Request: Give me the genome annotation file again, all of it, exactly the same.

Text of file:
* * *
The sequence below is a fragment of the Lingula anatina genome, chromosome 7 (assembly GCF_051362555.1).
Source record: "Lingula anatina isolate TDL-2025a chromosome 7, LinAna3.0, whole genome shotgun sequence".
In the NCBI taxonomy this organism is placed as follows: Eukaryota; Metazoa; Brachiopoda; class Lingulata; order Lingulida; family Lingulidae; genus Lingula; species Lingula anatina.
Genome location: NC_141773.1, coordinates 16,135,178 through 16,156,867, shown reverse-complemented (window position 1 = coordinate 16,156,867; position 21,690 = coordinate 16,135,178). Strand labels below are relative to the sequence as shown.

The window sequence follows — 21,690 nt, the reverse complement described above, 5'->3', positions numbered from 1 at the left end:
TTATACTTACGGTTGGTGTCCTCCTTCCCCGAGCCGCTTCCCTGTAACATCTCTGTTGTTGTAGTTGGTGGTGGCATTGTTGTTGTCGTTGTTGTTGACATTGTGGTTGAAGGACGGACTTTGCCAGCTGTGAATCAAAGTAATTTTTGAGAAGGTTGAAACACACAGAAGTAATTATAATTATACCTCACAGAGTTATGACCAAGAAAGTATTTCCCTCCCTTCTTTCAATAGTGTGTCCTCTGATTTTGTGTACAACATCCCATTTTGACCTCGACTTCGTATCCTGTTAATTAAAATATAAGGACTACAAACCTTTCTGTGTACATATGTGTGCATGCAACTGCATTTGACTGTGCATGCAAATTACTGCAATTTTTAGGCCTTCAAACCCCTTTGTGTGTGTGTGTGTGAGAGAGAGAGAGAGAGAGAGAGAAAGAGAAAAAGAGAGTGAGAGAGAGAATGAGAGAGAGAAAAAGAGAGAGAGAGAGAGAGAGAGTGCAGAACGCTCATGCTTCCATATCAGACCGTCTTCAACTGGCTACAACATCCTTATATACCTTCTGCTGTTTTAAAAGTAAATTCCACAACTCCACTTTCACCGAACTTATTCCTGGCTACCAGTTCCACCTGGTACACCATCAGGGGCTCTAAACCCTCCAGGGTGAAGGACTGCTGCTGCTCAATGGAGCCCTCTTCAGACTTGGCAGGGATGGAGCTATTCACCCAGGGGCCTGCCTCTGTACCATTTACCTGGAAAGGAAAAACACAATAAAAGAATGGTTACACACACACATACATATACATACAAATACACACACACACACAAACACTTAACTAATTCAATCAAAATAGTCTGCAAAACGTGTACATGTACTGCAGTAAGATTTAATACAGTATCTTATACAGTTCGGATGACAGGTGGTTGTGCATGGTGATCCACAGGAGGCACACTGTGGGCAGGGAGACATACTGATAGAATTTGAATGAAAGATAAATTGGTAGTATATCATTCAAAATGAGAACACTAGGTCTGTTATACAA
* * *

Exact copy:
The sequence below is a fragment of the Lingula anatina genome, chromosome 7 (assembly GCF_051362555.1).
Source record: "Lingula anatina isolate TDL-2025a chromosome 7, LinAna3.0, whole genome shotgun sequence".
In the NCBI taxonomy this organism is placed as follows: Eukaryota; Metazoa; Brachiopoda; class Lingulata; order Lingulida; family Lingulidae; genus Lingula; species Lingula anatina.
Genome location: NC_141773.1, coordinates 16,135,178 through 16,156,867, shown reverse-complemented (window position 1 = coordinate 16,156,867; position 21,690 = coordinate 16,135,178). Strand labels below are relative to the sequence as shown.

The window sequence follows — 21,690 nt, the reverse complement described above, 5'->3', positions numbered from 1 at the left end:
TTATACTTACGGTTGGTGTCCTCCTTCCCCGAGCCGCTTCCCTGTAACATCTCTGTTGTTGTAGTTGGTGGTGGCATTGTTGTTGTCGTTGTTGTTGACATTGTGGTTGAAGGACGGACTTTGCCAGCTGTGAATCAAAGTAATTTTTGAGAAGGTTGAAACACACAGAAGTAATTATAATTATACCTCACAGAGTTATGACCAAGAAAGTATTTCCCTCCCTTCTTTCAATAGTGTGTCCTCTGATTTTGTGTACAACATCCCATTTTGACCTCGACTTCGTATCCTGTTAATTAAAATATAAGGACTACAAACCTTTCTGTGTACATATGTGTGCATGCAACTGCATTTGACTGTGCATGCAAATTACTGCAATTTTTAGGCCTTCAAACCCCTTTGTGTGTGTGTGTGTGAGAGAGAGAGAGAGAGAGAGAGAAAGAGAAAAAGAGAGTGAGAGAGAGAATGAGAGAGAGAAAAAGAGAGAGAGAGAGAGAGAGAGTGCAGAACGCTCATGCTTCCATATCAGACCGTCTTCAACTGGCTACAACATCCTTATATACCTTCTGCTGTTTTAAAAGTAAATTCCACAACTCCACTTTCACCGAACTTATTCCTGGCTACCAGTTCCACCTGGTACACCATCAGGGGCTCTAAACCCTCCAGGGTGAAGGACTGCTGCTGCTCAATGGAGCCCTCTTCAGACTTGGCAGGGATGGAGCTATTCACCCAGGGGCCTGCCTCTGTACCATTTACCTGGAAAGGAAAAACACAATAAAAGAATGGTTACACACACACATACATATACATACAAATACACACACACACACAAACACTTAACTAATTCAATCAAAATAGTCTGCAAAACGTGTACATGTACTGCAGTAAGATTTAATACAGTATCTTATACAGTTCGGATGACAGGTGGTTGTGCATGGTGATCCACAGGAGGCACACTGTGGGCAGGGAGACATACTGATAGAATTTGAATGAAAGATAAATTGGTAGTATATCATTCAAAATGAGAACACTAGGTCTGTTATACAA